Striking members of the Legal Services Staff Association, NOLSW/UAW Local 2320 (LSSA), employees of Legal Services NYC (LSNYC), continue their Committed to Our Communities events by releasing a video entitled “Making a Career in Legal Services: Why We Do This Work.” The video explains the motivations behind the decision to strike by the more than 200 employees of the nation’s largest provider of civil legal services. “By asking us for these cuts, especially at a time when they can’t substantiate the need for them, it is saying to these communities ‘you don’t deserve an attorney with experience, because we’re not going to put in place a system that allows them to be here as a career,’” says Maura McHugh Mills, a senior attorney with eight years of experience in the Bronx office.
In the video, advocates speak forcefully about the effects that proposed cuts to benefits would have on the organization’s ability to provide quality legal services to low-income communities. “What they’re risking is the loss of the experienced, qualified attorneys who love the work they do, who love working in these communities,” says Isabel Rivera, an advocate in LSNYC’s Bronx office. “They’re really risking losing the quality services that our organization provides.”
The video calls for a resolution to the labor dispute. “We’re asking management to come back to the table and give us a fair contract,” says Anna Tavis, an attorney in LSNYC’s Brooklyn office.
Legal Services NYC has forced its employees on strike for the first time in nearly 20 years and has taken the unprecedented step of cutting off striking employees’ health care without notice. LSNYC employees on May 15, 2013 overwhelmingly rejected demands for unprecedented concessions, including significant cuts to health care coverage for particularly vulnerable members and families, higher employee payments to health care premiums, a 29% reduction to 403(b) retirement contributions, and zero cost of living increases to salaries. At the same time, LSNYC expects over $10 million in budget surplus at the close of 2013, yet refuses to guarantee that management will bear a proportionate share of any future layoffs that may become necessary. Currently, there is one manager for every three union employees citywide.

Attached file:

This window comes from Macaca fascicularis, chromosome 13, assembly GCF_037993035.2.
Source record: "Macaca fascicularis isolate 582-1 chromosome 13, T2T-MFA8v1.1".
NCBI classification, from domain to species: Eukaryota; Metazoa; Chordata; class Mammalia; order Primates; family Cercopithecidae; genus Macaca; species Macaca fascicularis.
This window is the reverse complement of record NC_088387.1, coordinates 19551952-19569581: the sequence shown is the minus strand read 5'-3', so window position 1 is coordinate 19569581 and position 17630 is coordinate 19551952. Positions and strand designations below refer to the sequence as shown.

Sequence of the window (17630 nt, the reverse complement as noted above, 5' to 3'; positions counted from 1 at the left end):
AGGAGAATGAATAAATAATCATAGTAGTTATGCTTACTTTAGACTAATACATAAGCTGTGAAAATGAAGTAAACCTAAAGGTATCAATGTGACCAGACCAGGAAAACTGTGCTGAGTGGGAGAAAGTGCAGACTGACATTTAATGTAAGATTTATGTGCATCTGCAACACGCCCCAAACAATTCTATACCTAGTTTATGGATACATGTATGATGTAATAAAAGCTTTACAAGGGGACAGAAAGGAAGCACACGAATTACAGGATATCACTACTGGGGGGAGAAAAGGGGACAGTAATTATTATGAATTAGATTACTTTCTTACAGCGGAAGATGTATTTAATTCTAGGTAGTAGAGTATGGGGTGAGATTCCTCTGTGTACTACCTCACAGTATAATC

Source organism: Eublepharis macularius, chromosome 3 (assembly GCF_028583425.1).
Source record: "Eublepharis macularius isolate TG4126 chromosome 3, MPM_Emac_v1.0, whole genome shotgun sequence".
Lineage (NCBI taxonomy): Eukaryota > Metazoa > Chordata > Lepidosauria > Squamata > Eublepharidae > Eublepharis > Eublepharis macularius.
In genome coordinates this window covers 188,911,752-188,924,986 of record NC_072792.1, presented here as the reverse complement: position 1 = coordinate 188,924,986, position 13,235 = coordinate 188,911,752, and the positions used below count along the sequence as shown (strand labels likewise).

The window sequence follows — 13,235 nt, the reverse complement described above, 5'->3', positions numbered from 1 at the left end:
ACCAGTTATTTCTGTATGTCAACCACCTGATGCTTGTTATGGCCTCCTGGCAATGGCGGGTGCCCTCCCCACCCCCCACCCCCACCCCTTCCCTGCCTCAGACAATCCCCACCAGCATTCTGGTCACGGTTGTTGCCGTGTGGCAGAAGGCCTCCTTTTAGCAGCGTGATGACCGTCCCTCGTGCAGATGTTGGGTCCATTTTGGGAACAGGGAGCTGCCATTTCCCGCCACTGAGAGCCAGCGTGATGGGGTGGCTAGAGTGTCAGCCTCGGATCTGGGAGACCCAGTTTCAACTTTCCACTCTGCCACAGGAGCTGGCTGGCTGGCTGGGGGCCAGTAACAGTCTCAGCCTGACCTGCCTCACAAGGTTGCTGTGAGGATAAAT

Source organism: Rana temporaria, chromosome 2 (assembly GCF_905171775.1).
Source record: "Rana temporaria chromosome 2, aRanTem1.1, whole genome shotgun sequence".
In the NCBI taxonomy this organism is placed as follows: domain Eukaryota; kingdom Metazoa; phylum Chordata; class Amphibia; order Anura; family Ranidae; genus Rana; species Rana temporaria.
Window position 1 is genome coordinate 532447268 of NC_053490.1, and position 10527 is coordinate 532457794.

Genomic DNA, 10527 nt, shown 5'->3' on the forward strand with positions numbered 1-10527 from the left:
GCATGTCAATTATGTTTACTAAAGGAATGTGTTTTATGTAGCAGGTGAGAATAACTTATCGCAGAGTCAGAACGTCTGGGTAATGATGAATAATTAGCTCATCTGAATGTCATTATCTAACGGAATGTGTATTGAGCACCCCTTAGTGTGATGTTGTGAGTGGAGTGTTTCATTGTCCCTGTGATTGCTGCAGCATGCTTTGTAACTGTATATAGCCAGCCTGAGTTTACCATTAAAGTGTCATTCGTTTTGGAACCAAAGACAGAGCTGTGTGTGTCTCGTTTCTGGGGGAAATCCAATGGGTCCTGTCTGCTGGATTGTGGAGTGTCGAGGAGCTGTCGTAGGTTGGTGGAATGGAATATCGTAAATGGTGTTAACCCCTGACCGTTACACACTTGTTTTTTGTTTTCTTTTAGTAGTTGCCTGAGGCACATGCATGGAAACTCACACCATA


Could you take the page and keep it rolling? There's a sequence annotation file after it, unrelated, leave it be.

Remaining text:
Members remain committed to reaching an agreement that allows them to return to work providing quality legal services for New York City’s low-income families, elderly, and individuals. “I love the fact that we’re in the community…we’re staff members that resemble the community – I think that’s invaluable,” says Maribel Martinez-Gunter, an attorney at Manhattan Legal Services.